Have you ever been in one of those mega cringe moments when you have said something and just wished that there was an undo button for the spoken word?
I know I certainly have! Only this week I found myself using the word ‘though’ to back track and minimise the impact of what I had just said. To be honest I’m not sure I really got away with it but they smiled and didn’t confront me with it, so at least I didn’t have to face the music. I’m going to show you how to use this clever tactic to dig yourself out of trouble in an English speaking situation.
The word ‘though’, gets people in a real muddle because it isn’t always in the same place within a sentence, knocking people off balance, which of course is not very helpful at all. Let me give you an example.
The coding is a bit of a mess. I guess the programmers only started on Monday though.
Here the word ‘though’ is at the end of the sentence, because it is being used as part of a supporting (reputation saving) argument is a bit of an after thought or softener to take the ‘pinch’ out of the observation. Let me clarify…
The regular use of though is as a conjunction introducing a contrasting statement, it’s a more casual way of speaking and hence a less ‘in your face’ alternative to although and even though. Check out these examples.
- Even though the deadline was looming, she was still checking her facebook account every two minutes.
- Although she was very interested in the project, she had no intention of taking over the project management of it if she couldn’t work from home at least one day a week.
- We could try to warn the client that we are running late, though they might try to cancel again.
But in the blue example given earlier (about the programmers only having started on Monday), “though” is used as an adverb as a far less formal equivalent of however. We use though and however when we want to add a comment that seems to contradict what has already been said. Though used at the end of the sentence in this way, tends to indicate an afterthought. Compare the following:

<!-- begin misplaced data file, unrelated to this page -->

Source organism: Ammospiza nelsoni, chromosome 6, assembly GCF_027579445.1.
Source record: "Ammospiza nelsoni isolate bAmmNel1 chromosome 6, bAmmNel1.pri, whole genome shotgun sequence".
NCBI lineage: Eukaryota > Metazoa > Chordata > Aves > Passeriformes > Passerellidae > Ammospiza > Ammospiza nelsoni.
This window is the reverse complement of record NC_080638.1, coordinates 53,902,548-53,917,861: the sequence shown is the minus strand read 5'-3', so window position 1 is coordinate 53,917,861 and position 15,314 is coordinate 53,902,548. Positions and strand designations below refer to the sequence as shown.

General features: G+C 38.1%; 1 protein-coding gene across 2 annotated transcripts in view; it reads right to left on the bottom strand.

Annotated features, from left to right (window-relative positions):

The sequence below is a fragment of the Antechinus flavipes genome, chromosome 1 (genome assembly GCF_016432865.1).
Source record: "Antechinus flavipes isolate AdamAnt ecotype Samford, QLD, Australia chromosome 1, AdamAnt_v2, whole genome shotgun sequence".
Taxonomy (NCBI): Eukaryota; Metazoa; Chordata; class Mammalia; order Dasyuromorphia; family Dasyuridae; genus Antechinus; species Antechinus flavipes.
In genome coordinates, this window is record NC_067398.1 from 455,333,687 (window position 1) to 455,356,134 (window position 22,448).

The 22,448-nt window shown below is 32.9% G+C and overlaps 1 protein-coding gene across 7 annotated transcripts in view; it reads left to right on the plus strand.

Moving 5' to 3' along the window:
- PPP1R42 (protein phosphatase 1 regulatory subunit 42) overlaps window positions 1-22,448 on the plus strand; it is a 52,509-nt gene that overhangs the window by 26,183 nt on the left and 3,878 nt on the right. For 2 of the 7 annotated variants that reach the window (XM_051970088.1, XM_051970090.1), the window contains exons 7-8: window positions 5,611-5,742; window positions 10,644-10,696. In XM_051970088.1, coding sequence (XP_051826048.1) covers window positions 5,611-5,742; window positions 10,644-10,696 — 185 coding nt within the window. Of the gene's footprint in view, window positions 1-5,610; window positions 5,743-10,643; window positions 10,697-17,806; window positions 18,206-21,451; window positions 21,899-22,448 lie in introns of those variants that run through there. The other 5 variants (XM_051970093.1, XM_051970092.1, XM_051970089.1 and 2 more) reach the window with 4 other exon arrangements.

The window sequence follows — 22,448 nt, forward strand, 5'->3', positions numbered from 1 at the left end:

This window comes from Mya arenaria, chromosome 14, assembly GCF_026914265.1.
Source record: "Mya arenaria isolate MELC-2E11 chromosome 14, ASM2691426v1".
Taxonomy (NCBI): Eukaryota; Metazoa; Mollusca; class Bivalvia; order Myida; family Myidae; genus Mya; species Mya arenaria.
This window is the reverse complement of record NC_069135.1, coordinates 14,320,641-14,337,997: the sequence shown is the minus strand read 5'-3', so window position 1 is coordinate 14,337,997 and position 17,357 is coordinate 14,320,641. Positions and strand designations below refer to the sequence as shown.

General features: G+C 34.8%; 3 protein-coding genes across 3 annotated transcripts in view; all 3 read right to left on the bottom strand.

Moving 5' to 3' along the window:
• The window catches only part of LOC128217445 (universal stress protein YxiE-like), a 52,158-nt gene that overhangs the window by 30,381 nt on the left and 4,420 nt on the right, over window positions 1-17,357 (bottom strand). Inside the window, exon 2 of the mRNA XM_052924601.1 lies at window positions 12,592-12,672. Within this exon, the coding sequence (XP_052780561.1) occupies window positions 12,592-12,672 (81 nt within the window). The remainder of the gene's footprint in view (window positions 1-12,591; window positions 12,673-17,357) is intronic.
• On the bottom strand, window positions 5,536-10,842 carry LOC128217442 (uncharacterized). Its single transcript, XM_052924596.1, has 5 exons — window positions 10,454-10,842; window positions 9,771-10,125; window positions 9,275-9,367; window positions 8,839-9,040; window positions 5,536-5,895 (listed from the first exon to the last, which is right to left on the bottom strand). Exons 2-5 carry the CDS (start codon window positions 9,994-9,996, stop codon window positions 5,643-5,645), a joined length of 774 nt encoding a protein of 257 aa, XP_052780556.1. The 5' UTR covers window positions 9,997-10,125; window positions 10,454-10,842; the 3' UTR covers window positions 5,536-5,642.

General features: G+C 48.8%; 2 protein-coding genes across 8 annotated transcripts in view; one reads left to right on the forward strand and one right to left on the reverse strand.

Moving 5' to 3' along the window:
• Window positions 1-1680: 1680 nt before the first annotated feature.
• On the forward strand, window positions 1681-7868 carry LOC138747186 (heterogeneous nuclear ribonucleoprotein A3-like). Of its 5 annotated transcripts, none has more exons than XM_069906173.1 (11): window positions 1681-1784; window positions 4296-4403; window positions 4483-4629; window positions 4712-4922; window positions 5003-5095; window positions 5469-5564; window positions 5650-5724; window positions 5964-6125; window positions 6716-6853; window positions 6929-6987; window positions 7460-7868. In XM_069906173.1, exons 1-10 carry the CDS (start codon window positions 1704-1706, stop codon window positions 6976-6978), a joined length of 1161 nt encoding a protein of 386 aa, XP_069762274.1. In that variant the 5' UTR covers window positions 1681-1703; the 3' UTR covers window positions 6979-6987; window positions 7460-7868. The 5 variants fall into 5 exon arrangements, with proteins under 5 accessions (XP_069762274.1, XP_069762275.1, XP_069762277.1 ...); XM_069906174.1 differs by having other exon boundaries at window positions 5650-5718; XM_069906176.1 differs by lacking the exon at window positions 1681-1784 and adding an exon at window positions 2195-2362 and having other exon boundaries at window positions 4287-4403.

- I felt that the interview had gone really well, I really thought I would get the job. However, it was not to be.
- The status report really is unfortunately not very good. However, I can assure you that we’ll hit the deadline.
- I’m sorry, I would love to join for lunch but I have a meeting in 20 minutes. I’ll have a coffee, though.
- What a great course, not as dull as they can be. It’s a bit stuffy in here though, isn’t it?
So if you have said something you ought not to have, then think fast and use ‘though’ as an adverb to tone it down, there’s still a chance to save your butt if you add a supporting clause at the end of the sentence or statement. So to dig yourself out of a hole, use an adverb, here are some more examples.
THOUGH THERE ARE PROBABLY ALL KINDS OF CLIENT SIDE ISSUES TO DEAL WITH
THOUGH CLEARLY THEY ARE DOING A GREAT JOB UNDER THE CIRCUMSTANCES
THOUGH HAVING MORE TIME/BUDGET/RESOURCES WOULD HELP
THOUGH IT IS EASY TO CRITISISE WITHOUT SEEING THE BIGGER PICTURE
Great if the boss or your client walks in mid sentence too! WINK
These are known as subordinating conjunctions. We use as if or as though when we want to justify ourselves or provide an explanation for something which may not be correct, true or accurate:
- They looked at me as if/as though I has a screw loose. (mad/crazy)
- Take an big notebook. It sounds as if/as though (NAME OF CLIENT) have plenty of suggestions.
- I can’t understand why he’s so keen on leading the project. It’s not as if /as though he’s got great people skills or anything, why doesn’t he just stick to what he is good at.
In spoken informal English, particularly American English, you sometimes will hear like as a subsitute for as if and as though: A Brit like me cringes at what is perceived as being bad grammar but it is important to be able to decipher different uses of though regardless of who is speaking.
- She looked at me like I was crazy.
- It looks like it’s gonna be a late one tonight.
HOW TO GET IT RIGHT
Strictly speaking, like, meaning similar to, is a preposition which can only be followed by a pronoun, noun or noun phrase. So, if you want to be grammatically correct, make sure you use like in this way:
- Like all projects, testing was left right to the last minute or neglected all together.
- Like you, she works from home twice a week.
- On the phone you sound just like you come from the UK. In fact, today I thought it was Jenny Pierson on the phone.
Watching what you say in the first place is of course the clever approach and one that most successful people manage with elegance. I guess it’s just not my style to be a yes girl, what about you?